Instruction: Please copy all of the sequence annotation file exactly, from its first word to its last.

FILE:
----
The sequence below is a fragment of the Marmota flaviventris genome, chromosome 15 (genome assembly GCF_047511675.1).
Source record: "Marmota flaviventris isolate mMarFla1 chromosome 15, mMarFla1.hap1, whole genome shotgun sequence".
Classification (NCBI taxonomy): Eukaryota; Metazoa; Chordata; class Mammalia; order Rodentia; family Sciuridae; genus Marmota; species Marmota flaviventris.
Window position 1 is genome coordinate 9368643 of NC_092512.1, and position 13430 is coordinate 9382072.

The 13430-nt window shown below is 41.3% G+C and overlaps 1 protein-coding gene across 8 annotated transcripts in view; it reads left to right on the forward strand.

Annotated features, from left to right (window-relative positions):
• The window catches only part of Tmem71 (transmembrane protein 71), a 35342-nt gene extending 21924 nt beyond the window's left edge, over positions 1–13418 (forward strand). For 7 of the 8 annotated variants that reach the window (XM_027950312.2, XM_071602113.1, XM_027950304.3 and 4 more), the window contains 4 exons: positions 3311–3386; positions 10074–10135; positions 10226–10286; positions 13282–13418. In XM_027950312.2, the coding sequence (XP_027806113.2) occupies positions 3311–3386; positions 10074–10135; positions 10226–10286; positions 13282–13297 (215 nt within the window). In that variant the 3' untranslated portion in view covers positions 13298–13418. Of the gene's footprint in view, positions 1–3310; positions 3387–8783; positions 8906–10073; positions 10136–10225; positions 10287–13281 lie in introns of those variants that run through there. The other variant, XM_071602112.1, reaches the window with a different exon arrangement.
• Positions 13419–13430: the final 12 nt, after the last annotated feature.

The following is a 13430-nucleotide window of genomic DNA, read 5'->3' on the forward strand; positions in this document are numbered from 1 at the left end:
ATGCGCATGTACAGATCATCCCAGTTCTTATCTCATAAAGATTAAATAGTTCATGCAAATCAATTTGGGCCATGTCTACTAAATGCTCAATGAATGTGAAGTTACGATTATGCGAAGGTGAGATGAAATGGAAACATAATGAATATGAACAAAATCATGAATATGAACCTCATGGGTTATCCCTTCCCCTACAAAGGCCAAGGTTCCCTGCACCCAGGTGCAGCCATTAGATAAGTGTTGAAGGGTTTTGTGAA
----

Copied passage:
The sequence below is a fragment of the Marmota flaviventris genome, chromosome 15 (genome assembly GCF_047511675.1).
Source record: "Marmota flaviventris isolate mMarFla1 chromosome 15, mMarFla1.hap1, whole genome shotgun sequence".
Classification (NCBI taxonomy): Eukaryota; Metazoa; Chordata; class Mammalia; order Rodentia; family Sciuridae; genus Marmota; species Marmota flaviventris.
Window position 1 is genome coordinate 9368643 of NC_092512.1, and position 13430 is coordinate 9382072.

The 13430-nt window shown below is 41.3% G+C and overlaps 1 protein-coding gene across 8 annotated transcripts in view; it reads left to right on the forward strand.

Annotated features, from left to right (window-relative positions):
• The window catches only part of Tmem71 (transmembrane protein 71), a 35342-nt gene extending 21924 nt beyond the window's left edge, over positions 1–13418 (forward strand). For 7 of the 8 annotated variants that reach the window (XM_027950312.2, XM_071602113.1, XM_027950304.3 and 4 more), the window contains 4 exons: positions 3311–3386; positions 10074–10135; positions 10226–10286; positions 13282–13418. In XM_027950312.2, the coding sequence (XP_027806113.2) occupies positions 3311–3386; positions 10074–10135; positions 10226–10286; positions 13282–13297 (215 nt within the window). In that variant the 3' untranslated portion in view covers positions 13298–13418. Of the gene's footprint in view, positions 1–3310; positions 3387–8783; positions 8906–10073; positions 10136–10225; positions 10287–13281 lie in introns of those variants that run through there. The other variant, XM_071602112.1, reaches the window with a different exon arrangement.
• Positions 13419–13430: the final 12 nt, after the last annotated feature.

The following is a 13430-nucleotide window of genomic DNA, read 5'->3' on the forward strand; positions in this document are numbered from 1 at the left end:
ATGCGCATGTACAGATCATCCCAGTTCTTATCTCATAAAGATTAAATAGTTCATGCAAATCAATTTGGGCCATGTCTACTAAATGCTCAATGAATGTGAAGTTACGATTATGCGAAGGTGAGATGAAATGGAAACATAATGAATATGAACAAAATCATGAATATGAACCTCATGGGTTATCCCTTCCCCTACAAAGGCCAAGGTTCCCTGCACCCAGGTGCAGCCATTAGATAAGTGTTGAAGGGTTTTGTGAA